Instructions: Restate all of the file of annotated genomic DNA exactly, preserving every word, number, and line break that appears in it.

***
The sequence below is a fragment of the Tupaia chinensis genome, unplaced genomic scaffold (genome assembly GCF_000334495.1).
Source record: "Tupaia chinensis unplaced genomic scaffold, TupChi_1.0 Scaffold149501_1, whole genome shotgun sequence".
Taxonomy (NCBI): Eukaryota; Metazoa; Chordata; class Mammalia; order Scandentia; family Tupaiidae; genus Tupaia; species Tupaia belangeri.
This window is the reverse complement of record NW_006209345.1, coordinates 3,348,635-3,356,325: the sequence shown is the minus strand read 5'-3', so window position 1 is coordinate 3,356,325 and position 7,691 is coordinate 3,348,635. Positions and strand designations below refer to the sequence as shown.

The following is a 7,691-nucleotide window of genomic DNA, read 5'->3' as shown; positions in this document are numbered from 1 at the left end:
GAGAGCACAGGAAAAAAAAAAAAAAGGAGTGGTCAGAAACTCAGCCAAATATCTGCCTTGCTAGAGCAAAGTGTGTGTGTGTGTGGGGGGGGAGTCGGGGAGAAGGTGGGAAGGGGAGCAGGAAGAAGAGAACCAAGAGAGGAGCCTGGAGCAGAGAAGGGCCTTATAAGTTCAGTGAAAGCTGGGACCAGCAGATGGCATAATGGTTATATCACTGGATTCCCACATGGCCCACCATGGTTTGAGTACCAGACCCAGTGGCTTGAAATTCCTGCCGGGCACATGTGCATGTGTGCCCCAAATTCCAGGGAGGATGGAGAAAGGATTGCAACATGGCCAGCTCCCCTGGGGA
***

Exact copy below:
The sequence below is a fragment of the Tupaia chinensis genome, unplaced genomic scaffold (genome assembly GCF_000334495.1).
Source record: "Tupaia chinensis unplaced genomic scaffold, TupChi_1.0 Scaffold149501_1, whole genome shotgun sequence".
Taxonomy (NCBI): Eukaryota; Metazoa; Chordata; class Mammalia; order Scandentia; family Tupaiidae; genus Tupaia; species Tupaia belangeri.
This window is the reverse complement of record NW_006209345.1, coordinates 3,348,635-3,356,325: the sequence shown is the minus strand read 5'-3', so window position 1 is coordinate 3,356,325 and position 7,691 is coordinate 3,348,635. Positions and strand designations below refer to the sequence as shown.

The following is a 7,691-nucleotide window of genomic DNA, read 5'->3' as shown; positions in this document are numbered from 1 at the left end:
GAGAGCACAGGAAAAAAAAAAAAAAGGAGTGGTCAGAAACTCAGCCAAATATCTGCCTTGCTAGAGCAAAGTGTGTGTGTGTGTGGGGGGGGAGTCGGGGAGAAGGTGGGAAGGGGAGCAGGAAGAAGAGAACCAAGAGAGGAGCCTGGAGCAGAGAAGGGCCTTATAAGTTCAGTGAAAGCTGGGACCAGCAGATGGCATAATGGTTATATCACTGGATTCCCACATGGCCCACCATGGTTTGAGTACCAGACCCAGTGGCTTGAAATTCCTGCCGGGCACATGTGCATGTGTGCCCCAAATTCCAGGGAGGATGGAGAAAGGATTGCAACATGGCCAGCTCCCCTGGGGA